Online furniture retailer, Wayfair, uses its ‘Find Your Perfect Look’ CTA to familiarize customers with its exclusive brands. Although the CTA could easily be replaced with a more standard ‘Shop Now’ or the like—Wayfair’s non-committal CTA motivates visitors to explore their expansive product offering rather than suggesting that they make a purchase right away.
CTA: Surprise Me
Sometimes visitors come to your site and have no idea what it is they’re looking for! That’s why online furniture and gift retailer, Coming Soon’s, non-committal ‘Surprise Me’ CTA is right on the money. In the example below Coming Soon has devoted a section of its homepage to low-intent buyers. Visitors who click the ‘Surprise Me’ CTA are brought to a random gift generator filled with whimsical product descriptions. This CTA captures site visitors who may otherwise be overwhelmed by Coming Soon’s broad product offering and encourages them to stay on the brand’s site.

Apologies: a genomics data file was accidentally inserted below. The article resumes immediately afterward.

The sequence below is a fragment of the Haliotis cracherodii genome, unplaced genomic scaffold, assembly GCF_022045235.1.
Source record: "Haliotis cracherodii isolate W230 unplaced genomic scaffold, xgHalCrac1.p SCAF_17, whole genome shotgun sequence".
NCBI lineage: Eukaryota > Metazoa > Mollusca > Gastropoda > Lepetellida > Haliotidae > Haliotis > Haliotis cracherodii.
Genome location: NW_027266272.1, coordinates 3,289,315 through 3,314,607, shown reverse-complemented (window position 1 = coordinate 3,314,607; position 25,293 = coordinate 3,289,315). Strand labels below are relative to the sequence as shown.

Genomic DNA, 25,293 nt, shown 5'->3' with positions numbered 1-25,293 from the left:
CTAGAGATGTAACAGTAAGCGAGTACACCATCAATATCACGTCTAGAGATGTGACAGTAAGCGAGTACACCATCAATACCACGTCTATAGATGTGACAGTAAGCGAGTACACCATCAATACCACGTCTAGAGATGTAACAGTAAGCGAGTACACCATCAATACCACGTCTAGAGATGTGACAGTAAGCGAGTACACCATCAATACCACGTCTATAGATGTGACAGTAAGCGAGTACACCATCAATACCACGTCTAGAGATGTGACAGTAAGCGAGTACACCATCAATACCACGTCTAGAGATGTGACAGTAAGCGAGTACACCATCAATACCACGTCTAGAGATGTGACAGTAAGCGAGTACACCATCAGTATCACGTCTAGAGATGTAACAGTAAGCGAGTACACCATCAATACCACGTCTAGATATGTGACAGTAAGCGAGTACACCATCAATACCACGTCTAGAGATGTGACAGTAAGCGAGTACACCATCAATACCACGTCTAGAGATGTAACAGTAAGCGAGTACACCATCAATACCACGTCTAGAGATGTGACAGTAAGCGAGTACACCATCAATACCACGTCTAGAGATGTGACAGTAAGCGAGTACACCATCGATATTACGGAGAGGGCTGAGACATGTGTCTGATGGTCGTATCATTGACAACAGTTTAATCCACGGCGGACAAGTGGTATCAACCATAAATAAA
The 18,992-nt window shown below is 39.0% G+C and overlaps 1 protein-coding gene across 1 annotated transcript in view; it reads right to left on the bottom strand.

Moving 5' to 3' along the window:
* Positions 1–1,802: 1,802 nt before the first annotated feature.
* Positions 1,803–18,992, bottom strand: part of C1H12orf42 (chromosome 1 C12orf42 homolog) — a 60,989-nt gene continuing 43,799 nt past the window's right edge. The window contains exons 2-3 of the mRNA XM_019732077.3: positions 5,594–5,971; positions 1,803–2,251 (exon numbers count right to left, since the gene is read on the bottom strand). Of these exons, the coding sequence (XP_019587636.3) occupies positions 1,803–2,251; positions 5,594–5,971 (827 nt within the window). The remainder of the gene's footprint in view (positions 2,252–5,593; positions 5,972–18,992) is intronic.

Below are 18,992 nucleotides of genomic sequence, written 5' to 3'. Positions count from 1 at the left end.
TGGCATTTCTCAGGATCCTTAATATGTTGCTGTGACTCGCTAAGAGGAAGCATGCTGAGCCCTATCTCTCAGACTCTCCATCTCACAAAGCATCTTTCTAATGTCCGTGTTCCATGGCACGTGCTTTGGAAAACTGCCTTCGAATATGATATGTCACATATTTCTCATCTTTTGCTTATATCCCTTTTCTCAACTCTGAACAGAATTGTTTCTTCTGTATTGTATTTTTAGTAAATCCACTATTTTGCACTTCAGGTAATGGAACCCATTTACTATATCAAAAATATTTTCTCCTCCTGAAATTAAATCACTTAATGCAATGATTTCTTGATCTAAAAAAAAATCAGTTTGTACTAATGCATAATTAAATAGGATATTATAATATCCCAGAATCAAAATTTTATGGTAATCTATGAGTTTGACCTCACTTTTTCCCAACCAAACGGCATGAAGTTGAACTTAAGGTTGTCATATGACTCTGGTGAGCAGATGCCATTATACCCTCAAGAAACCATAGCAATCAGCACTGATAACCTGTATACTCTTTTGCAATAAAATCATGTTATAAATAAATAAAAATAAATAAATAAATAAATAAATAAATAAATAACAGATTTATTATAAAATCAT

CTA: Get Started For Free
Grocery delivery company, Imperfect Foods, knows that everyone loves free stuff! That’s why, as in the example below, they let site visitors know that they can try out their service without paying a dime. Using the qualifier ‘for free’ can get visitors who are on the fence about your product or service over the hump.
B2B Non-committal CTA Examples
CTA: Try it Free
Competitive intelligence software provider, Semrush, is a power user of non-commital CTAs. Across their homepage, they encourage visitors to ‘Try it Free.’ This CTA lets visitors know that they can try out the software before they buy—something that can be especially helpful during the B2B sales cycle. When competitors require clients to sign binding contracts before they can gain access to the software, a simple CTA like this can play a huge role in converting a site visitor.
CTA: Take a Video Tour